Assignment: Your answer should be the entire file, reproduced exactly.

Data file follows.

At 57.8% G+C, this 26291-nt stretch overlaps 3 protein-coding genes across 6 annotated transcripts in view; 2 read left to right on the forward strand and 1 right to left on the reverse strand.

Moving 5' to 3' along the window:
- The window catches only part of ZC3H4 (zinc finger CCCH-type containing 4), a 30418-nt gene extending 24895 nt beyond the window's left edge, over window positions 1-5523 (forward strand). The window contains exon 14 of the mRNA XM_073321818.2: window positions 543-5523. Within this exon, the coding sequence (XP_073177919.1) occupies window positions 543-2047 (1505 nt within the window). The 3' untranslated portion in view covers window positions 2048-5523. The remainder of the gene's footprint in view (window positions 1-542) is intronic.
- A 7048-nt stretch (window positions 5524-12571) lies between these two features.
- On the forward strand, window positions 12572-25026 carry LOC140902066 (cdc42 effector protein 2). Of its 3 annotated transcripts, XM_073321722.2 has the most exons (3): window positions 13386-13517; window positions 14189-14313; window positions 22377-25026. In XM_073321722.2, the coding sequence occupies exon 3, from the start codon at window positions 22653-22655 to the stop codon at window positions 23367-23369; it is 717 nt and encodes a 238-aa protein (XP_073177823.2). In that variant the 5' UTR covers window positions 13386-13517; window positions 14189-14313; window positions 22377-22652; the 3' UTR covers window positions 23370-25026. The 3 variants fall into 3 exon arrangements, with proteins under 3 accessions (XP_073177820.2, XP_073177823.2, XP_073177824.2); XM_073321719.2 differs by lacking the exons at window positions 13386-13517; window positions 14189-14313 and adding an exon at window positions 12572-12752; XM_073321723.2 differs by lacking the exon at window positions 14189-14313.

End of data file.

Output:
At 57.8% G+C, this 26291-nt stretch overlaps 3 protein-coding genes across 6 annotated transcripts in view; 2 read left to right on the forward strand and 1 right to left on the reverse strand.

Moving 5' to 3' along the window:
- The window catches only part of ZC3H4 (zinc finger CCCH-type containing 4), a 30418-nt gene extending 24895 nt beyond the window's left edge, over window positions 1-5523 (forward strand). The window contains exon 14 of the mRNA XM_073321818.2: window positions 543-5523. Within this exon, the coding sequence (XP_073177919.1) occupies window positions 543-2047 (1505 nt within the window). The 3' untranslated portion in view covers window positions 2048-5523. The remainder of the gene's footprint in view (window positions 1-542) is intronic.
- A 7048-nt stretch (window positions 5524-12571) lies between these two features.
- On the forward strand, window positions 12572-25026 carry LOC140902066 (cdc42 effector protein 2). Of its 3 annotated transcripts, XM_073321722.2 has the most exons (3): window positions 13386-13517; window positions 14189-14313; window positions 22377-25026. In XM_073321722.2, the coding sequence occupies exon 3, from the start codon at window positions 22653-22655 to the stop codon at window positions 23367-23369; it is 717 nt and encodes a 238-aa protein (XP_073177823.2). In that variant the 5' UTR covers window positions 13386-13517; window positions 14189-14313; window positions 22377-22652; the 3' UTR covers window positions 23370-25026. The 3 variants fall into 3 exon arrangements, with proteins under 3 accessions (XP_073177820.2, XP_073177823.2, XP_073177824.2); XM_073321719.2 differs by lacking the exons at window positions 13386-13517; window positions 14189-14313 and adding an exon at window positions 12572-12752; XM_073321723.2 differs by lacking the exon at window positions 14189-14313.